In the past, American Protestants have had two different kinds of church cultures. They emerged out of the colonial First Awakening of the 1730s-40s. One side emphasized religious emotions as the essence of being a Christian; feeling the love of God was most important. The other side taught that the heart of true religion is right thinking; emotions are fickle and often lead one astray.
Historically since the Reformation, pastors of established mainline churches were university educated. It is no coincidence that the Reformers were a university professor and a sophisticated lawyer. Pastors in my heritage were and are taught by professors lecturing them. I know that the majority of Bible studies in our churches are lectures to the members by the pastor. No one else could be trusted to have the right knowledge.
The problem with one-way lectures is that they are absolutely the least effective way of communication, especially if you want to change someone’s behavior. Job behavior is shaped much more by informal communication with those around you. On-the-job training is so effective because you learn by doing. Worker effectiveness is shaped much more from these two sources than from the formal job description given to you.
For two millennia Latin-based primary schooling taught grammar, logic and rhetoric. You learned rhetoric by mastering grammar and logic. The prevailing assumption was that good rhetoric will persuade others to change their behavior. If you could just explain clearly, others will do accordingly. If you just got your doctrinal propositions right, believers would understand and behave accordingly. If you just gave children the right catechism, they will understand what they should do and do it.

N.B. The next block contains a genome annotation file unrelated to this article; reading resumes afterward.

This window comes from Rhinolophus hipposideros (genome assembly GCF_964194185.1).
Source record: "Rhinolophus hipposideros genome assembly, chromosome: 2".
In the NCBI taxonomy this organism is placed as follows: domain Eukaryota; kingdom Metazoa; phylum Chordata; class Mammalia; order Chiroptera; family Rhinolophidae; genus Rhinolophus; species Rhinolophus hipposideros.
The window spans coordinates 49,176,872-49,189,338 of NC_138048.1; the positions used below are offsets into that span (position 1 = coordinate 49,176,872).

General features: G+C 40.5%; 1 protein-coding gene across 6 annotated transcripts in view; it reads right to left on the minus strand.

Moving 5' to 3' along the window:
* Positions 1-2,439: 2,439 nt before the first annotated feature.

How foolish this assumption seems today in light of discoveries in motivational and educational psychology.
Today in Protestantism the two kinds of cultures are blending into the expanding non-denominational community church movement. They have become competition contributing to the decline of denominational churches.
Leaders of mainline churches do not have to change their distinctive theology to stabilize and grow in the future. But they can and should change their assumptions and fine-tune some of their practices.
The first assumption to go is that leaders can continue to depend on family loyalties to gain young adults. Clearly, the behaviors and beliefs of young adults are changing in American society, in a direction away from their parents’ values.
The second assumption to go is that leaders can fashion their church culture solely on their beliefs and values. They need to pay closer attention to the behavior part of their church culture. Established churches are now in competition with non-denominational congregations, where participants base their involvement not so much on beliefs but on what is happening in the congregation and in their personal lives. Doing well against the competition has to be a major factor in shaping traditional ministry practices. Mainline leaders have to pay more attention to “what works” in attracting future participants.
In business terms, traditional churches have depended on theological engineering. We need to get better at church marketing. Read about how Paul thought as a marketer in 1 Corinthians 9:19-22.